January is here; and with it, the buzz of the “new year, new you”; this…
The holiday season can be a difficult time for many people, with the stress of family expectations, social pressures and the assumption that all is jolly and bright—but for people struggling with addiction, these challenges are multiplied.
While they may be virtual this year, holiday parties and gatherings with family and friends will still be accompanied by the opportunity, and sometimes expectation, that most people will drink and have a raucous time. Paired with the need to navigate family systems, unknown or unseen pressures and changing boundaries, it isn’t always clear how newly sober people should best handle the holiday season.
As we approach the holidays, here are a few ways that you can help prepare yourself or a loved one:
Know what to expect
It’s important for people early in recovery to remember that while you’ve changed, in many ways, the rest of the world has not. Virtual or not, there will always be people at holiday parties enjoying a drink, and some may not be aware of your experience. Approach holiday events with the knowledge that you can only control your own actions and that you need to do what’s best for you.
Give yourself an escape plan
While it can be nice to spend time with your family and friends during the holidays, it can also be overwhelming. If you live with your family and can spend the holidays together this year, consider planning an escape route – that way you’ll be prepared whenever you feel like you might need a break from the festivities. Think of an errand to pop out for when you need a breather and know where your safe spaces are for before and after gatherings.
Be deliberate with your support network
Throughout the holidays, many recovery support groups are available 24/7, with marathon in-person and virtual drop-in meetings to help people slow down for a moment and share their challenges. Before you dive into holiday events, identify where you can find support, and reach out to your network to let them know that you may need to lean on them on a particular day.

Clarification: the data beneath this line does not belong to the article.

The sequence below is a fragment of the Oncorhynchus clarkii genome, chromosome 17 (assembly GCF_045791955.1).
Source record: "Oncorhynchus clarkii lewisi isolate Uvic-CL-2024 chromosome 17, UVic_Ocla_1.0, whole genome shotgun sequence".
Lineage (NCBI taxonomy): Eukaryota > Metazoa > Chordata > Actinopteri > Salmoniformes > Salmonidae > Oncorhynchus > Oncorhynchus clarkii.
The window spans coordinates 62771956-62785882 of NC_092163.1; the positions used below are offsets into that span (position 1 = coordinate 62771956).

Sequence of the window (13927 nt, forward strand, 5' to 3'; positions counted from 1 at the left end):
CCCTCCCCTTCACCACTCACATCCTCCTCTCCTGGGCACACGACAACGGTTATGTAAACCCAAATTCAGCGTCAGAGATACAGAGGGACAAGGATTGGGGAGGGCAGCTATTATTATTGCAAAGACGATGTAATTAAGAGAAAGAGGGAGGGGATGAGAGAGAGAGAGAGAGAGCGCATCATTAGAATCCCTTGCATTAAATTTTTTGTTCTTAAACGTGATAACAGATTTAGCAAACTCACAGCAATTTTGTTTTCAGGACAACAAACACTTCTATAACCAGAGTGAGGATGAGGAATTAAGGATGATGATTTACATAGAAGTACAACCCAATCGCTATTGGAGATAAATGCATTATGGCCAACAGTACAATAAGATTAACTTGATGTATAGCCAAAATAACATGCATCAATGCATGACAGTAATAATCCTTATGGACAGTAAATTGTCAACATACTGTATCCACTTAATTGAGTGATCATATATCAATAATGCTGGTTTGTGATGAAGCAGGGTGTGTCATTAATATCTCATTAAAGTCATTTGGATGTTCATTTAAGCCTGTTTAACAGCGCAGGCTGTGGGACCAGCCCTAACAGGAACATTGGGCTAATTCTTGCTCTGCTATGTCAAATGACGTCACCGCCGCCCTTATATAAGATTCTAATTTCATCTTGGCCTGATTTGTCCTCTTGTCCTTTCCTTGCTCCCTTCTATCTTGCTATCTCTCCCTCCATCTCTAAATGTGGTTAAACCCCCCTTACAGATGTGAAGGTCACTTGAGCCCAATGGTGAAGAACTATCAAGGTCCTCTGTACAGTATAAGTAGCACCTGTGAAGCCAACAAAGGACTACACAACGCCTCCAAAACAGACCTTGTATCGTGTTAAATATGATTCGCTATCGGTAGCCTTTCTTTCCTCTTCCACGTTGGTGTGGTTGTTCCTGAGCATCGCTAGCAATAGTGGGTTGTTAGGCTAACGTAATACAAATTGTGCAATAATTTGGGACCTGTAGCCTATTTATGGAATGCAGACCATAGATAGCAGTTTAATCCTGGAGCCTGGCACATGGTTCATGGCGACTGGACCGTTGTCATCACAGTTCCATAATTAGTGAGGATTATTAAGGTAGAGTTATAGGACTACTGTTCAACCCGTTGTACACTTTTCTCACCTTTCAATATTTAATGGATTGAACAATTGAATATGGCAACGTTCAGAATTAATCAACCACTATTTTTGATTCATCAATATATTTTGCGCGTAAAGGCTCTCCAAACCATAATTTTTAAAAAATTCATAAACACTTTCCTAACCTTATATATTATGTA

Ask loved ones what they need—or communicate your own needs
Family members and friends are often unsure of how best to support a loved one struggling with addiction over the holidays, worrying about upsetting someone or making the holidays harder. But for newly sober people, it can be frustrating to have the rest of the dinner table walking on eggshells around you.
In the end, the best way to support your loved one is simply to ask what they need. Stop trying to guess what will be best for them, and work together to make a plan. What are their boundaries, and how can you help make the holidays easier for them?
We’re here to help, 24/7/365
For some, there can be a temptation to “just wait” until after the holiday season to get help, thinking that things will be better in the new year or that the holidays isn’t the right time. The truth is there’s never a bad time to reach out. These are important conversations that shouldn’t wait, and letting yourself or a loved one continue to struggle can lead to a dangerous situation.
As one of our alumni recently reminded us, asking someone if they need help is a loving action – and that’s what the holidays are all about.
If you have any questions or need to talk, Cedars will be open throughout the holiday season. For more resources, check out: